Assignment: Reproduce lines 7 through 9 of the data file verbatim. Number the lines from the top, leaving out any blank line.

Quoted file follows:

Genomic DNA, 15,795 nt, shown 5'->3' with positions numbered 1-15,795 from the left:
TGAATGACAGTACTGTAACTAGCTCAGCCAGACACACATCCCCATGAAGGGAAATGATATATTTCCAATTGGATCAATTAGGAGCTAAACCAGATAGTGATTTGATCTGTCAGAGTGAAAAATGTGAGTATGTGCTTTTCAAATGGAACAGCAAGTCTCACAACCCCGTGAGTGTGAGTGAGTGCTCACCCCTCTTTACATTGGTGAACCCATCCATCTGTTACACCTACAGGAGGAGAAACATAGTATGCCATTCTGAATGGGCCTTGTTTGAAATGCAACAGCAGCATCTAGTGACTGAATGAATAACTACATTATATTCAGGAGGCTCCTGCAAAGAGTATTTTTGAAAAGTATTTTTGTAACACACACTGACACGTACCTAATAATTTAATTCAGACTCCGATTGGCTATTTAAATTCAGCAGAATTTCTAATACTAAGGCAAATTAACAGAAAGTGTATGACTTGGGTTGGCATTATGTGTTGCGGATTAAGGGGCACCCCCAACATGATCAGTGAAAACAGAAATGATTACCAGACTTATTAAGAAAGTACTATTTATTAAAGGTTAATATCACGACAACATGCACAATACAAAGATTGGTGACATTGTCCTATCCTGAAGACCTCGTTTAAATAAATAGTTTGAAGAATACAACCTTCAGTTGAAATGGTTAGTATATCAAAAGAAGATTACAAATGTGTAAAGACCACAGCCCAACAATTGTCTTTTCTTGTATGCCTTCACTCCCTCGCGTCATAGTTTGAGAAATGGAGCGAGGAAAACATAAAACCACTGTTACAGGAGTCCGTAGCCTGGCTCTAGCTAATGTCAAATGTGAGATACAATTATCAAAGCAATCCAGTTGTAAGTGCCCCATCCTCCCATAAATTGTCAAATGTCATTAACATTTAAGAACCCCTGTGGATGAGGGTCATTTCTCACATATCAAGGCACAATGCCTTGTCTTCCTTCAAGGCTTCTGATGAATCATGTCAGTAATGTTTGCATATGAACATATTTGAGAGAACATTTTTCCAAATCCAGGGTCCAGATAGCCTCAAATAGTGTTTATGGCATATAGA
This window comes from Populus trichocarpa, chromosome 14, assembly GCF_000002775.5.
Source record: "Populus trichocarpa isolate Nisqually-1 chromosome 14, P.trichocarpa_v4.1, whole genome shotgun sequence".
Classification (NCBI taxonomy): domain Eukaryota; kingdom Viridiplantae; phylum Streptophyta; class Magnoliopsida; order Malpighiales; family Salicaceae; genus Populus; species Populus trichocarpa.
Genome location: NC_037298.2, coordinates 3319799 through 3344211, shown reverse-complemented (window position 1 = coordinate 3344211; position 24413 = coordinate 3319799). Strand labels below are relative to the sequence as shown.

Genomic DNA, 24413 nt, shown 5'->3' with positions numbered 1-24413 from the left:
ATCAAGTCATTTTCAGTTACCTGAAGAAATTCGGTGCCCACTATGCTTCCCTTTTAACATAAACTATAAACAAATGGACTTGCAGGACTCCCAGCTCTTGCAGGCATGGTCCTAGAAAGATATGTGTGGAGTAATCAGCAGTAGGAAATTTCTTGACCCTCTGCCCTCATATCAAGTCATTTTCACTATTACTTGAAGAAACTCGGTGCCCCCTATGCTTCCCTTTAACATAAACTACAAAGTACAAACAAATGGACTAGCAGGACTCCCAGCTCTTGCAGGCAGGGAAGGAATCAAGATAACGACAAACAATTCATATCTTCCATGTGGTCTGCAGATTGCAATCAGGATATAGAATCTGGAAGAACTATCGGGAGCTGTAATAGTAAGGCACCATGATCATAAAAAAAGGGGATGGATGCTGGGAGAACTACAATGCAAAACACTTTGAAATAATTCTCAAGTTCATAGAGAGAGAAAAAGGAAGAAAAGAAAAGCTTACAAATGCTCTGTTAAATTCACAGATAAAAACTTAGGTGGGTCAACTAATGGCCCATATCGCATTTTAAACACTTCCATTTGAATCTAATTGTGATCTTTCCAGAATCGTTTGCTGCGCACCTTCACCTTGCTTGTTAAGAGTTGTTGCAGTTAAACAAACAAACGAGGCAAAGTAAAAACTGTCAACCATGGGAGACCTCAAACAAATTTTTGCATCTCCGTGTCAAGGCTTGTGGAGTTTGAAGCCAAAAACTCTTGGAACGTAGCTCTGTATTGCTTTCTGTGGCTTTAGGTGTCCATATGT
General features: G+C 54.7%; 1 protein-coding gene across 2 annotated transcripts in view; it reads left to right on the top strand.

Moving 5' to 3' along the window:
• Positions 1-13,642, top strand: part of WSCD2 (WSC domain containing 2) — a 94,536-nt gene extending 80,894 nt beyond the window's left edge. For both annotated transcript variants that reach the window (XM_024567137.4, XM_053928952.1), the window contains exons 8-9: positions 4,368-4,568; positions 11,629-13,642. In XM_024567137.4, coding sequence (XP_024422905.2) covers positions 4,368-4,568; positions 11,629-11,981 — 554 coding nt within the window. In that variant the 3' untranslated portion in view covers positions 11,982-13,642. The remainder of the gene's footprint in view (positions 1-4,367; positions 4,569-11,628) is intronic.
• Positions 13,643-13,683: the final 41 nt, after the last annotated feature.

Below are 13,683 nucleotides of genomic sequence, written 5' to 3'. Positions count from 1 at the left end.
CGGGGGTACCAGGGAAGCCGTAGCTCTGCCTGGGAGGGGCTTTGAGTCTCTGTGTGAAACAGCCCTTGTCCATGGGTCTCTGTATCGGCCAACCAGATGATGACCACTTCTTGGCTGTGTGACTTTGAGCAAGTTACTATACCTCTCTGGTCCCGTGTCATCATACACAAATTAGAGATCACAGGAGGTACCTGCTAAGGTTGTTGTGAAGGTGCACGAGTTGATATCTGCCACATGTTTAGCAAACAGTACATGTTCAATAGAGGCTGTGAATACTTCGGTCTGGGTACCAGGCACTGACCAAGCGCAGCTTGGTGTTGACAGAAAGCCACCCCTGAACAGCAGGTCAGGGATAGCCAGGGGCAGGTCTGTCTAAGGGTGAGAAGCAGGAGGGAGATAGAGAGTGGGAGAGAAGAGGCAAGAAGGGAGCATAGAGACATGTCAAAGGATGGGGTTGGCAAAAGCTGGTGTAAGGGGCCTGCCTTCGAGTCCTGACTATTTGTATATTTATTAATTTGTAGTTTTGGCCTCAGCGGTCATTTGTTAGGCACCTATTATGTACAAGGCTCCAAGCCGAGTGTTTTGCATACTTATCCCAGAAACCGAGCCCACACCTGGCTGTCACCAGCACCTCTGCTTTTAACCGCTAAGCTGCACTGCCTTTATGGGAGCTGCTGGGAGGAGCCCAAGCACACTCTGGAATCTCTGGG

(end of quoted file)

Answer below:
Genomic DNA, 24413 nt, shown 5'->3' with positions numbered 1-24413 from the left:
ATCAAGTCATTTTCAGTTACCTGAAGAAATTCGGTGCCCACTATGCTTCCCTTTTAACATAAACTATAAACAAATGGACTTGCAGGACTCCCAGCTCTTGCAGGCATGGTCCTAGAAAGATATGTGTGGAGTAATCAGCAGTAGGAAATTTCTTGACCCTCTGCCCTCATATCAAGTCATTTTCACTATTACTTGAAGAAACTCGGTGCCCCCTATGCTTCCCTTTAACATAAACTACAAAGTACAAACAAATGGACTAGCAGGACTCCCAGCTCTTGCAGGCAGGGAAGGAATCAAGATAACGACAAACAATTCATATCTTCCATGTGGTCTGCAGATTGCAATCAGGATATAGAATCTGGAAGAACTATCGGGAGCTGTAATAGTAAGGCACCATGATCATAAAAAAAGGGGATGGATGCTGGGAGAACTACAATGCAAAACACTTTGAAATAATTCTCAAGTTCATAGAGAGAGAAAAAGGAAGAAAAGAAAAGCTTACAAATGCTCTGTTAAATTCACAGATAAAAACTTAGGTGGGTCAACTAATGGCCCATATCGCATTTTAAACACTTCCATTTGAATCTAATTGTGATCTTTCCAGAATCGTTTGCTGCGCACCTTCACCTTGCTTGTTAAGAGTTGTTGCAGTTAAACAAACAAACGAGGCAAAGTAAAAACTGTCAACCATGGGAGACCTCAAACAAATTTTTGCATCTCCGTGTCAAGGCTTGTGGAGTTTGAAGCCAAAAACTCTTGGAACGTAGCTCTGTATTGCTTTCTGTGGCTTTAGGTGTCCATATGT
General features: G+C 54.7%; 1 protein-coding gene across 2 annotated transcripts in view; it reads left to right on the top strand.